A recent online IndiaToday article reported on the findings of a European study on alcoholism and its effects on an alcoholic’s longevity. The study revealed that an alcoholic pays the price of 8 years of his or her life for their addiction to alcohol.
The study found that alcohol-dependent patients die approximately 7.6 years earlier than hospital patients having no history of alcohol addiction. Published in the European Psychiatry journal, study results highlighted the need for early treatment of alcoholism due to how it affects both physical and mental health.
According to Dieter Schoepf of the Germany-based University of Bonn Hospital, there are significant health impairments and mental problems associated with addiction to alcohol. He noted that alcoholics treated in British hospitals for health-related problems died on the average 7.6 years earlier than patients who were not alcohol dependent. Schoepf attributed this to several physical illnesses interacting at the same time.
Schoepf and England’s Royal Derby Hospital professor, Reinhard Heun, evaluated a 12.5-year period of patient data gathered from seven Manchester, England general hospitals.
Scientists used the data to analyze the co-morbid (two or more medical conditions or disease processes existing at the same time as the one originally diagnosed) physical illnesses of 23,371 alcohol-dependent hospital patients. This data was then compared to a control group of 233,710 randomly selected patients who were not alcohol dependent.
According to Heun, one-in-five alcoholic hospital patients died in a study-involved hospital compared to only one-in-twelve of the control group patients. He further noted that significantly increasing life expectancy of alcohol-addicted patients should be possible through early screening and treatment.
According the U.S. Centers for Disease Control and Prevention (CDC), excessive alcohol consumption can harm a person’s health. The CDC reports that between the years of 2006- 2010, the excessive use of alcohol in the United States led to about 88.000 deaths—shortening the lives of the individuals who died by an average of 30 years. It led to 2.5 million years of YPLL—years of potential life lost.
Excessive drinking was cited as responsible for 1-in-10 deaths amongst working-age adults 20-64 years of age.
Short-Term Health Risks
The CDC reports that excessive alcohol consumption–especially binge drinking–immediately increases the risk of harmful health conditions including:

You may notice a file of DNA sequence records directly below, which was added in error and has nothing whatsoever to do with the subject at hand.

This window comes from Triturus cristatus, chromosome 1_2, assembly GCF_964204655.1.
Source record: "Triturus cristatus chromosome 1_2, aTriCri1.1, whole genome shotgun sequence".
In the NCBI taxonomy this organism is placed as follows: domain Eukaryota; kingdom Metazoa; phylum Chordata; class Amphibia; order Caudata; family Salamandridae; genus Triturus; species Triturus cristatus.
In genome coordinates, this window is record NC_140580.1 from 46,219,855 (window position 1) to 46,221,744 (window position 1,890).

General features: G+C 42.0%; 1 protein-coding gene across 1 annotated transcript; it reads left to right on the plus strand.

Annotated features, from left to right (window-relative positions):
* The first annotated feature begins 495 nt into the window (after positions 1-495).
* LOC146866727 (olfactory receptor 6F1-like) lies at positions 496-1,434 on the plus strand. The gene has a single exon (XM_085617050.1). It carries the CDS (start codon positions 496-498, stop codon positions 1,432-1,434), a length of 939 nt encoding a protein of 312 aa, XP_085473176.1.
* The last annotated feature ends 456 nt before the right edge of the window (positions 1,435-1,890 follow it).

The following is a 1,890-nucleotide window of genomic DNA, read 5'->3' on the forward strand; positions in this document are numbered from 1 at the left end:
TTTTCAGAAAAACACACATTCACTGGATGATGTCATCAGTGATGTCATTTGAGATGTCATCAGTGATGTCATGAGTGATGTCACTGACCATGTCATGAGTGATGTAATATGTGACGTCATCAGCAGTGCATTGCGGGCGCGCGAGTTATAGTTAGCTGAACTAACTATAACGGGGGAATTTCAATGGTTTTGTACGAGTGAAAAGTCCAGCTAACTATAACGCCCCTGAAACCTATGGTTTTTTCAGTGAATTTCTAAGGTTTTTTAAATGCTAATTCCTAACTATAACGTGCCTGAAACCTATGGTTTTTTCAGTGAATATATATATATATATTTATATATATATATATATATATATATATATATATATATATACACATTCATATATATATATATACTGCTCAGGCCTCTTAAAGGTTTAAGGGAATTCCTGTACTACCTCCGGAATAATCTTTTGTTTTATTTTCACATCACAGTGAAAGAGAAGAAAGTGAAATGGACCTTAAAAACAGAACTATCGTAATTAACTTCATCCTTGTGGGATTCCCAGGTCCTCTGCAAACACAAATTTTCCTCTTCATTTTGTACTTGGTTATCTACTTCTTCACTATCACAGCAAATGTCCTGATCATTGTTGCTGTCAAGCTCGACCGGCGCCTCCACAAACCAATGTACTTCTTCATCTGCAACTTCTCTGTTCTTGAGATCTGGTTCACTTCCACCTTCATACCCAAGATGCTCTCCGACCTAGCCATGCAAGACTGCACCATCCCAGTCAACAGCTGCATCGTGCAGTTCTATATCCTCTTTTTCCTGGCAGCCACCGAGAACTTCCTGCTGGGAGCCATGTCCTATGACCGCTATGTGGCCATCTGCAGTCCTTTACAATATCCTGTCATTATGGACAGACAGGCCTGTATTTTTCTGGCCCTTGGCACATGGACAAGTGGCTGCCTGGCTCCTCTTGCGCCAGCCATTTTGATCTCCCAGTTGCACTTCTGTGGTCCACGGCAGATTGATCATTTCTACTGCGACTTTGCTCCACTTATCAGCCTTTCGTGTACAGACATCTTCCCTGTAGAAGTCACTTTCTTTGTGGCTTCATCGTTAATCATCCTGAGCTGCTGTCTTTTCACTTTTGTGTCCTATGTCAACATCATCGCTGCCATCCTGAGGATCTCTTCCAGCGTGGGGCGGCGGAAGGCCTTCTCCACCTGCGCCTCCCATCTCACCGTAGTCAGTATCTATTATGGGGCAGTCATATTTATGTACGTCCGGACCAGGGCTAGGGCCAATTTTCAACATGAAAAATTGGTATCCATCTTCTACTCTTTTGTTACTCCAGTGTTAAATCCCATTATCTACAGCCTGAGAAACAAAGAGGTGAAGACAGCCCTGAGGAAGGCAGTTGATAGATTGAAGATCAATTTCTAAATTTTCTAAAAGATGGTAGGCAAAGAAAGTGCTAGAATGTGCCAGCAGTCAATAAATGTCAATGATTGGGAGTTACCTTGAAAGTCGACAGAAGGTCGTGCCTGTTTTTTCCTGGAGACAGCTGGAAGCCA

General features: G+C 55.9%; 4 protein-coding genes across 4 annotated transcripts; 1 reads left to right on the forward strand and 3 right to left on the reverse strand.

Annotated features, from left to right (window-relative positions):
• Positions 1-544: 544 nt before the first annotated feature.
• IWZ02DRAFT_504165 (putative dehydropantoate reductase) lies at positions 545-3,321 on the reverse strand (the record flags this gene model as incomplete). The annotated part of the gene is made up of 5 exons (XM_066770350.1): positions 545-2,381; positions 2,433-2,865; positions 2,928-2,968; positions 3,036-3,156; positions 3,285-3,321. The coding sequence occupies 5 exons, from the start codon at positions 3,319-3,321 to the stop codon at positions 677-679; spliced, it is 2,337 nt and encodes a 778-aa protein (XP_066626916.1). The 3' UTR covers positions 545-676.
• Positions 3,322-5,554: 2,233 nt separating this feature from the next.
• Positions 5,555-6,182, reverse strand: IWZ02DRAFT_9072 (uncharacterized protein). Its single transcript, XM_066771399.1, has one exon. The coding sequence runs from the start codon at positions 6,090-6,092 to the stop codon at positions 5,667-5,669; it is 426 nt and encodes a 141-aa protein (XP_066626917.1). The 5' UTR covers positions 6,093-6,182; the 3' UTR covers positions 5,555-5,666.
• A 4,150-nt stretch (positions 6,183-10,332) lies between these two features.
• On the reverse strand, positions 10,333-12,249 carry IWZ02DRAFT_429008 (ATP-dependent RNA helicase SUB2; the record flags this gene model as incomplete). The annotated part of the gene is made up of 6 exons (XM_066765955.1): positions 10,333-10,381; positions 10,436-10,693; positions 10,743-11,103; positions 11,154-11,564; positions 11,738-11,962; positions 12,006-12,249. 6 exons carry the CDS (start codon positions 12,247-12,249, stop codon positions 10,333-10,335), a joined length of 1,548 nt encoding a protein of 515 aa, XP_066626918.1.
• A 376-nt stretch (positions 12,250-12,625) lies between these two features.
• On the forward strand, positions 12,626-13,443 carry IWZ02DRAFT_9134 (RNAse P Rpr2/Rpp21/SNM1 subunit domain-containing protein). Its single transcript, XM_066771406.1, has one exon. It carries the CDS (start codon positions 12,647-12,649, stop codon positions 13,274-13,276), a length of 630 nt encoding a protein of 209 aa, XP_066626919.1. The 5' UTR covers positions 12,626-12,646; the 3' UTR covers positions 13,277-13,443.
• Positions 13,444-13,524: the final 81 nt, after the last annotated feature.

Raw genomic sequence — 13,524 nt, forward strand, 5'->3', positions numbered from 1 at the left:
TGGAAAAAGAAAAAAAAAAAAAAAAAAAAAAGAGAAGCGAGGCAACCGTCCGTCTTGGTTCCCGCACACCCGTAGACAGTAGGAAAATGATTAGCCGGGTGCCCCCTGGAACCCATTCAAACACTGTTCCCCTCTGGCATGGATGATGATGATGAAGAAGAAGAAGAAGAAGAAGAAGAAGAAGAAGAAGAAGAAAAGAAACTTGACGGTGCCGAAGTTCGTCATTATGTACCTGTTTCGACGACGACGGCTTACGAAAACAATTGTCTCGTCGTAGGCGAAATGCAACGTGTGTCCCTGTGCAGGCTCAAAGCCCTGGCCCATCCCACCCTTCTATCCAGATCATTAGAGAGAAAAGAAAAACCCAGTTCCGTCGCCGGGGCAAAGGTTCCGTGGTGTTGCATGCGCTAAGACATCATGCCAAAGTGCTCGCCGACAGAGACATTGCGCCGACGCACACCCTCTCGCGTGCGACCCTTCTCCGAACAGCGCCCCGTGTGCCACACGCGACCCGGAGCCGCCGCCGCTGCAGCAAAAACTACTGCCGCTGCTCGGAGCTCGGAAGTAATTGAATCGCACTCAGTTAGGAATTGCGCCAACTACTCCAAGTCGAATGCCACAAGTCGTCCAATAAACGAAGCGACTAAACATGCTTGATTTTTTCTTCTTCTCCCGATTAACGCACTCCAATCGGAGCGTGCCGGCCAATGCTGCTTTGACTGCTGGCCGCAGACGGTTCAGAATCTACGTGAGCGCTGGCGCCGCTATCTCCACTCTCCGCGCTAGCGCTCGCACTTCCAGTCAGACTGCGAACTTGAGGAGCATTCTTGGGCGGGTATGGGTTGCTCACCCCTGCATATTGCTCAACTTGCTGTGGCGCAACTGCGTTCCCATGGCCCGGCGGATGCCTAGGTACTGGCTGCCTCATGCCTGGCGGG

- Alcohol poisoning resulting from high BAC (Blood Alcohol Levels)
- Injuries such as drowning, falls, and burns.
- Injuries from alcohol-related vehicle crashes.
- Acts of violence such as intimate partner violence, sexual assault, suicide and homicide.
- Miscarriage, stillbirth or FASDs (Fetal Alcohol Spectrum Disorders) amongst pregnant women.
- Risky sexual behaviors resulting in STD (sexually transmitted diseases), unwanted pregnancy, and HIV.
Long-Term Health Risks
Excessive alcohol use over time can lead to serious health problems, including chronic diseases and physical and mental health conditions such as:
- Alcoholism (alcohol dependence).
- Heart disease, high blood pressure, liver disease, stroke, and digestive problems.
- Cancer of the liver and colon.
- Cancer of the mouth, throat and esophagus.
- Breast cancer.
- Memory and learning problems.
- Poor school performance.
- Depression and anxiety.
- Social problems.
- Family problems.
- Unemployment and lost productivity.
A High Price to Pay
Alcohol addiction extracts an extremely high price from all those affected. The cost of nearly 8 years of a person’s life certainly warrants a close look at the importance of doing something effective to overcome alcohol dependence.
There are a number of holistic and drug-free approaches to alcohol addiction treatment. Alcoholics Anonymous has a long history of success and lives saved. Many find a 12-Step Program workable. A nutritional/educational model of addiction treatment can be very effective.
Quality of life cannot be overlooked as perhaps the most important factor. Living free of alcohol dependence and all its adverse consequences on self and others is a worthy goal of successful treatment.